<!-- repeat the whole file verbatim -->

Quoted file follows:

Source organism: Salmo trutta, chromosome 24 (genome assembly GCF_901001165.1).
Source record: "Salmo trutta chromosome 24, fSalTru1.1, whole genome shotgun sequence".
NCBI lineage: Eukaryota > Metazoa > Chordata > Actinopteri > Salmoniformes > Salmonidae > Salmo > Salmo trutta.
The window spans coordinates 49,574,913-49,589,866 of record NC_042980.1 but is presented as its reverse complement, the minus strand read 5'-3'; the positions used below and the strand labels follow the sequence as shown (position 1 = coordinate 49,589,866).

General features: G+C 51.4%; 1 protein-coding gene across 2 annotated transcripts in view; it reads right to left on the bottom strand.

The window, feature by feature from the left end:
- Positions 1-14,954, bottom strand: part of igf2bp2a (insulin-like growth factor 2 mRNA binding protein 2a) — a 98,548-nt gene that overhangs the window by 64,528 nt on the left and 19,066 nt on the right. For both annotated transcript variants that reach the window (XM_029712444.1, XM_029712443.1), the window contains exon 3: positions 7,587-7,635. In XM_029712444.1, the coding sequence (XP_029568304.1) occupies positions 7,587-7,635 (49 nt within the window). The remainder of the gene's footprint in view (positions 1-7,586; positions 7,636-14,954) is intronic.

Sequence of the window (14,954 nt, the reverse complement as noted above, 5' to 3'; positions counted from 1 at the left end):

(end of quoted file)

Source organism: Salmo trutta, chromosome 24 (genome assembly GCF_901001165.1).
Source record: "Salmo trutta chromosome 24, fSalTru1.1, whole genome shotgun sequence".
NCBI lineage: Eukaryota > Metazoa > Chordata > Actinopteri > Salmoniformes > Salmonidae > Salmo > Salmo trutta.
The window spans coordinates 49,574,913-49,589,866 of record NC_042980.1 but is presented as its reverse complement, the minus strand read 5'-3'; the positions used below and the strand labels follow the sequence as shown (position 1 = coordinate 49,589,866).

General features: G+C 51.4%; 1 protein-coding gene across 2 annotated transcripts in view; it reads right to left on the bottom strand.

The window, feature by feature from the left end:
- Positions 1-14,954, bottom strand: part of igf2bp2a (insulin-like growth factor 2 mRNA binding protein 2a) — a 98,548-nt gene that overhangs the window by 64,528 nt on the left and 19,066 nt on the right. For both annotated transcript variants that reach the window (XM_029712444.1, XM_029712443.1), the window contains exon 3: positions 7,587-7,635. In XM_029712444.1, the coding sequence (XP_029568304.1) occupies positions 7,587-7,635 (49 nt within the window). The remainder of the gene's footprint in view (positions 1-7,586; positions 7,636-14,954) is intronic.

Sequence of the window (14,954 nt, the reverse complement as noted above, 5' to 3'; positions counted from 1 at the left end):